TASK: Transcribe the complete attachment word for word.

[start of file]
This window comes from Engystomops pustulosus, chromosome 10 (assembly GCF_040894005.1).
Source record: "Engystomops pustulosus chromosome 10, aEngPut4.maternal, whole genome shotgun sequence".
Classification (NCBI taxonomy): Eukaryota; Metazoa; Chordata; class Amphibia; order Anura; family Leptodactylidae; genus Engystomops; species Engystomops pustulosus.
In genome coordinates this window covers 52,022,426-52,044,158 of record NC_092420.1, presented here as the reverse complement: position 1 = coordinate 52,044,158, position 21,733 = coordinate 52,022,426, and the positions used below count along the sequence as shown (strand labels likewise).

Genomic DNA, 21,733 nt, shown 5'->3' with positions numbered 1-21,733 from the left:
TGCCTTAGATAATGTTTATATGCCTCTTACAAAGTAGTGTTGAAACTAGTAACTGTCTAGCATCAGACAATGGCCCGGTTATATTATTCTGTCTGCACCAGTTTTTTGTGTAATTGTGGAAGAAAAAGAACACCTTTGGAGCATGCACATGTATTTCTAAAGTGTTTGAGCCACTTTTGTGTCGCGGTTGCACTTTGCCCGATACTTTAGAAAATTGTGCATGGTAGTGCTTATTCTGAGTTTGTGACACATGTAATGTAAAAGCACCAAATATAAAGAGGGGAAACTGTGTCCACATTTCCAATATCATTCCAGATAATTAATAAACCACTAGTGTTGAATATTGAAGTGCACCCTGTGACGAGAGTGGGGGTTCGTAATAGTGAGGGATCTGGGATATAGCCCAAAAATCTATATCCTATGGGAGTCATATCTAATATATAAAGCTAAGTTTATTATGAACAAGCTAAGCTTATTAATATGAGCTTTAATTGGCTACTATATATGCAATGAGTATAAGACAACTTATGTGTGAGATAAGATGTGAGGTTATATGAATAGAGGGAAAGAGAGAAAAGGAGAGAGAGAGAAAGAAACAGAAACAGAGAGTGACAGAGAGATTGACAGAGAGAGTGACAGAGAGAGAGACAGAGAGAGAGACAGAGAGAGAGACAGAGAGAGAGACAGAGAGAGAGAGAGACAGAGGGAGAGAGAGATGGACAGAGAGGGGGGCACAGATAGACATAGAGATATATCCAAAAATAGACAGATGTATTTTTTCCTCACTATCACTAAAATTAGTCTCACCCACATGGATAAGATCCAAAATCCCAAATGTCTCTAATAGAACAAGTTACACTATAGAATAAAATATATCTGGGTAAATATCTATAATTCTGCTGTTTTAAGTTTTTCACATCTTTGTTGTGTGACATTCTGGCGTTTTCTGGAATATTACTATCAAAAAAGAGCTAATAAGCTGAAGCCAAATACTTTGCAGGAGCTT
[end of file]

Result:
This window comes from Engystomops pustulosus, chromosome 10 (assembly GCF_040894005.1).
Source record: "Engystomops pustulosus chromosome 10, aEngPut4.maternal, whole genome shotgun sequence".
Classification (NCBI taxonomy): Eukaryota; Metazoa; Chordata; class Amphibia; order Anura; family Leptodactylidae; genus Engystomops; species Engystomops pustulosus.
In genome coordinates this window covers 52,022,426-52,044,158 of record NC_092420.1, presented here as the reverse complement: position 1 = coordinate 52,044,158, position 21,733 = coordinate 52,022,426, and the positions used below count along the sequence as shown (strand labels likewise).

Genomic DNA, 21,733 nt, shown 5'->3' with positions numbered 1-21,733 from the left:
TGCCTTAGATAATGTTTATATGCCTCTTACAAAGTAGTGTTGAAACTAGTAACTGTCTAGCATCAGACAATGGCCCGGTTATATTATTCTGTCTGCACCAGTTTTTTGTGTAATTGTGGAAGAAAAAGAACACCTTTGGAGCATGCACATGTATTTCTAAAGTGTTTGAGCCACTTTTGTGTCGCGGTTGCACTTTGCCCGATACTTTAGAAAATTGTGCATGGTAGTGCTTATTCTGAGTTTGTGACACATGTAATGTAAAAGCACCAAATATAAAGAGGGGAAACTGTGTCCACATTTCCAATATCATTCCAGATAATTAATAAACCACTAGTGTTGAATATTGAAGTGCACCCTGTGACGAGAGTGGGGGTTCGTAATAGTGAGGGATCTGGGATATAGCCCAAAAATCTATATCCTATGGGAGTCATATCTAATATATAAAGCTAAGTTTATTATGAACAAGCTAAGCTTATTAATATGAGCTTTAATTGGCTACTATATATGCAATGAGTATAAGACAACTTATGTGTGAGATAAGATGTGAGGTTATATGAATAGAGGGAAAGAGAGAAAAGGAGAGAGAGAGAAAGAAACAGAAACAGAGAGTGACAGAGAGATTGACAGAGAGAGTGACAGAGAGAGAGACAGAGAGAGAGACAGAGAGAGAGACAGAGAGAGAGACAGAGAGAGAGAGAGACAGAGGGAGAGAGAGATGGACAGAGAGGGGGGCACAGATAGACATAGAGATATATCCAAAAATAGACAGATGTATTTTTTCCTCACTATCACTAAAATTAGTCTCACCCACATGGATAAGATCCAAAATCCCAAATGTCTCTAATAGAACAAGTTACACTATAGAATAAAATATATCTGGGTAAATATCTATAATTCTGCTGTTTTAAGTTTTTCACATCTTTGTTGTGTGACATTCTGGCGTTTTCTGGAATATTACTATCAAAAAAGAGCTAATAAGCTGAAGCCAAATACTTTGCAGGAGCTT